Machinarium: details make perfection…

…and perfection is not a detail.

I am a great fan of the work of Amanita design and their games, in particular, Machinarium. Because of this enthusiasm, I have been told that my drawings are heavily influenced by Machinarium and Samorost. But here is the thing; I loved that sort of humour, aesthetics, whimsy and craft long before Amanita came along.

I do indeed learn from them, in my opinion, they are masters of creating ambiance in what is basically simple point-and-click-adventures. Quirky characters, bizarre surroundings. The plot of Machinarium is pretty straightforward: the robot girlfriend of a little robot man gets kidnapped by evil enemies. Go find her. But to me it is not really about the storyline, it is the details. The delicious use of texture. The endless details, the craft that goes into the simplest of illustrations of background and elements. An example is the railing below. What makes it work is that it is not generated. All the sections are wobbly in its own way.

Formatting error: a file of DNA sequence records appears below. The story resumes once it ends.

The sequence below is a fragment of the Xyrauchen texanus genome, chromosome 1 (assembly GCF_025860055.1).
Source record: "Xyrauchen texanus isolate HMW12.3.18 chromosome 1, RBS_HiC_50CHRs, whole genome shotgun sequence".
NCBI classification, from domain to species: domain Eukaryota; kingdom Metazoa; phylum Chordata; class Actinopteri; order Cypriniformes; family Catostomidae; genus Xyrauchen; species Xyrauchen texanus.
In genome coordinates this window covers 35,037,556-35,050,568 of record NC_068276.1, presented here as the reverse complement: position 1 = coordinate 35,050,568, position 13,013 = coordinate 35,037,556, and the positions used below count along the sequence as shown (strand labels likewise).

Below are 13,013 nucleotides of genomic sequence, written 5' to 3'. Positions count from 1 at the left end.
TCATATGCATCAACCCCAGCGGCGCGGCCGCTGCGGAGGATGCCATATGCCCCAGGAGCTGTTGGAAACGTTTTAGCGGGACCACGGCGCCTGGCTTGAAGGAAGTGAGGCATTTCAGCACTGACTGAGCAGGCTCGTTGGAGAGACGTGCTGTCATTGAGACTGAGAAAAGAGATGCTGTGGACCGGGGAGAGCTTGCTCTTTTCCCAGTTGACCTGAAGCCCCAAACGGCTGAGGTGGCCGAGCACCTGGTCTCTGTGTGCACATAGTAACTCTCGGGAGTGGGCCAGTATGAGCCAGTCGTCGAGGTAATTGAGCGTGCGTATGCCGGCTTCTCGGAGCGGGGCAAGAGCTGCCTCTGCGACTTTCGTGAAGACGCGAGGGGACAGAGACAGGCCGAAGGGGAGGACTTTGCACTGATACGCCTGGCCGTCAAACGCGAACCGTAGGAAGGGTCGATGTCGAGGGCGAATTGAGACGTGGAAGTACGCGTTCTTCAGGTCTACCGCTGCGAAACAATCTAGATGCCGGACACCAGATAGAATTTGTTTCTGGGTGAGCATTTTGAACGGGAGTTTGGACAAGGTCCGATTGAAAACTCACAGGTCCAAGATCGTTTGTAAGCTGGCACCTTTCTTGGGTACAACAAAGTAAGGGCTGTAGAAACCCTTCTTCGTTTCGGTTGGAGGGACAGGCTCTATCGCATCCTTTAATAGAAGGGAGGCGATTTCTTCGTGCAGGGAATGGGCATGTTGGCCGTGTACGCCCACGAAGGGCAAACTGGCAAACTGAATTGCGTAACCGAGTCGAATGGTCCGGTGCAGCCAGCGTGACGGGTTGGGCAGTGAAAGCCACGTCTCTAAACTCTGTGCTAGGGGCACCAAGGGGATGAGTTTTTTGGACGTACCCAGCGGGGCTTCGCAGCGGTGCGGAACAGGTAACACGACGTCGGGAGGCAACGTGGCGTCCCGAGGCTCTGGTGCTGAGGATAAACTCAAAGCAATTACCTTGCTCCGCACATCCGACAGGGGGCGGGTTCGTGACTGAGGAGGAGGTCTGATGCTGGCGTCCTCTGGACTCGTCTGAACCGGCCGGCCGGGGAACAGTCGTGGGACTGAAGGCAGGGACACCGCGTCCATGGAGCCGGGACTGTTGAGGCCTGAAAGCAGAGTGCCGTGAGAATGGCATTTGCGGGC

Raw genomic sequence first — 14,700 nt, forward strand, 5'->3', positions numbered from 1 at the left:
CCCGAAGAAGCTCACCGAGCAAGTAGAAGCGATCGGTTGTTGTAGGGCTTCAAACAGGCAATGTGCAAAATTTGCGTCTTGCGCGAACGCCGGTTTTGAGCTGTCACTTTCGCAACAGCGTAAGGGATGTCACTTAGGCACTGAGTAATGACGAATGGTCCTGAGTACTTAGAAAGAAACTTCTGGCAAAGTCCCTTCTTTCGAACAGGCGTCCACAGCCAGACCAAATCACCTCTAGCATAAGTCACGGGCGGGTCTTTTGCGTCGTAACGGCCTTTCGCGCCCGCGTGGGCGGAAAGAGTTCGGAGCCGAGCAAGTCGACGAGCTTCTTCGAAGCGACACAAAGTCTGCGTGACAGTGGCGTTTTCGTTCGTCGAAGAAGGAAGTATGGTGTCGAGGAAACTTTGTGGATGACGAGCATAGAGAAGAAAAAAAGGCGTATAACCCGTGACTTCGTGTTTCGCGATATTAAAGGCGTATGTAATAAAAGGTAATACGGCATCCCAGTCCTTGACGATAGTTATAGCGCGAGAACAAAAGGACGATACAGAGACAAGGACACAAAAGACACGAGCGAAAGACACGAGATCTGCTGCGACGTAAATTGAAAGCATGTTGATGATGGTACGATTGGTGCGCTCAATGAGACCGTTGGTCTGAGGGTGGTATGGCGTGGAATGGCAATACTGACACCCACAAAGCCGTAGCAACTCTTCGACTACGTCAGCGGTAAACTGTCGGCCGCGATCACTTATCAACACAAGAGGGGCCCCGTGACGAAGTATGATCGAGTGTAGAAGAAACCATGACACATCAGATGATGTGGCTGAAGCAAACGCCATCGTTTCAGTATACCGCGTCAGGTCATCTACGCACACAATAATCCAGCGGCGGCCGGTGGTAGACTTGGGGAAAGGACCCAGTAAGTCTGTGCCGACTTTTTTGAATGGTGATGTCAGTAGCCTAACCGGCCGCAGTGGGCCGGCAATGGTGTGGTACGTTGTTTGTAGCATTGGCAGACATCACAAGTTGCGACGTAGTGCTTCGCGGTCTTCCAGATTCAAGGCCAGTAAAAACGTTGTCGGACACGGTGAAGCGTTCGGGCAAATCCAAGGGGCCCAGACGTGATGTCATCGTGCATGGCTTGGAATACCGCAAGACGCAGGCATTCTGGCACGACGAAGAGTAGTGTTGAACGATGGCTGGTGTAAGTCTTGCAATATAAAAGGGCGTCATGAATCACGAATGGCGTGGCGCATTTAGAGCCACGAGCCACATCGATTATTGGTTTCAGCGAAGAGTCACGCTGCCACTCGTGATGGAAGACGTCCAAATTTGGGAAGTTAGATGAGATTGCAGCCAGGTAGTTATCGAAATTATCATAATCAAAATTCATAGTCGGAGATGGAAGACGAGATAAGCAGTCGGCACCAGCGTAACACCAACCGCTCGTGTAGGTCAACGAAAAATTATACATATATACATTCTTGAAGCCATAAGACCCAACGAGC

machinarium rail
machinarium rail

Anyone who has tried to make a game knows this: repeat use of default elements or symbols kills the aesthetics and makes it feel stale. And another thing that is really really hard: textures and light. That is what these guys do so well: humour, texture, craft and shadows. Detail is everything.

Machinarium jazz band
Machinarium jazz band
machinarium trophies
Machinarium trophies
machinarium weelchair guy
Machinarium wheelchair guy
machinarium vending machine
Machinarium vending machine
machinarium guard tower
Machinarium guard tower
machinarium, space invaders
Machinarium, space invaders

I have recently downloaded – and duly paid for – their latest game, Bonanicula. More on that another day.

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